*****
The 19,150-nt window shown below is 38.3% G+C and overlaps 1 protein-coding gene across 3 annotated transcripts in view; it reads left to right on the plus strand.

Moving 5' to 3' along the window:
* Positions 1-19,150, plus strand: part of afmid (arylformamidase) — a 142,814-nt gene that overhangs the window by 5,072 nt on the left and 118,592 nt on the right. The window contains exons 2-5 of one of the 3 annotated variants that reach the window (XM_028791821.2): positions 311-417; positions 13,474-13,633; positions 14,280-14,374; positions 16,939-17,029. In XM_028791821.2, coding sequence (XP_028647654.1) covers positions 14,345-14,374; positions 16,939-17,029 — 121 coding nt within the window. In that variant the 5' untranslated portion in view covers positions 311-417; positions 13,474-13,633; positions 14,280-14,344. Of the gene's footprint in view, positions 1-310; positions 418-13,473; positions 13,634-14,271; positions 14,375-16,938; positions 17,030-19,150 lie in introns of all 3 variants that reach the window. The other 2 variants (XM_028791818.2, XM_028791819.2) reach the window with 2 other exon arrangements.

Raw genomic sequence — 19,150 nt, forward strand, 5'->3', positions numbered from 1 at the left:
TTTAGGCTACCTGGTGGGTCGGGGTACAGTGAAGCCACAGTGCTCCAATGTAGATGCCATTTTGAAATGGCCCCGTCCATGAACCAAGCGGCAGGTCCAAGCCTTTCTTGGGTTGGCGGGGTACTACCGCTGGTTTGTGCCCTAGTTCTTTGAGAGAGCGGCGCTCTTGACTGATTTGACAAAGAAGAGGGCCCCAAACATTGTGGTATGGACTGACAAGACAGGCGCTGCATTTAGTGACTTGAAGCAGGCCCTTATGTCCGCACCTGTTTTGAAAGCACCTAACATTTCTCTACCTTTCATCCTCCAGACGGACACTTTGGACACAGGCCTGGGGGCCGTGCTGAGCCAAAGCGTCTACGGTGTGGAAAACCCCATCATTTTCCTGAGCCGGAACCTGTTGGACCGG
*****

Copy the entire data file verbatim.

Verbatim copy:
The 19,150-nt window shown below is 38.3% G+C and overlaps 1 protein-coding gene across 3 annotated transcripts in view; it reads left to right on the plus strand.

Moving 5' to 3' along the window:
* Positions 1-19,150, plus strand: part of afmid (arylformamidase) — a 142,814-nt gene that overhangs the window by 5,072 nt on the left and 118,592 nt on the right. The window contains exons 2-5 of one of the 3 annotated variants that reach the window (XM_028791821.2): positions 311-417; positions 13,474-13,633; positions 14,280-14,374; positions 16,939-17,029. In XM_028791821.2, coding sequence (XP_028647654.1) covers positions 14,345-14,374; positions 16,939-17,029 — 121 coding nt within the window. In that variant the 5' untranslated portion in view covers positions 311-417; positions 13,474-13,633; positions 14,280-14,344. Of the gene's footprint in view, positions 1-310; positions 418-13,473; positions 13,634-14,271; positions 14,375-16,938; positions 17,030-19,150 lie in introns of all 3 variants that reach the window. The other 2 variants (XM_028791818.2, XM_028791819.2) reach the window with 2 other exon arrangements.

Raw genomic sequence — 19,150 nt, forward strand, 5'->3', positions numbered from 1 at the left:
TTTAGGCTACCTGGTGGGTCGGGGTACAGTGAAGCCACAGTGCTCCAATGTAGATGCCATTTTGAAATGGCCCCGTCCATGAACCAAGCGGCAGGTCCAAGCCTTTCTTGGGTTGGCGGGGTACTACCGCTGGTTTGTGCCCTAGTTCTTTGAGAGAGCGGCGCTCTTGACTGATTTGACAAAGAAGAGGGCCCCAAACATTGTGGTATGGACTGACAAGACAGGCGCTGCATTTAGTGACTTGAAGCAGGCCCTTATGTCCGCACCTGTTTTGAAAGCACCTAACATTTCTCTACCTTTCATCCTCCAGACGGACACTTTGGACACAGGCCTGGGGGCCGTGCTGAGCCAAAGCGTCTACGGTGTGGAAAACCCCATCATTTTCCTGAGCCGGAACCTGTTGGACCGG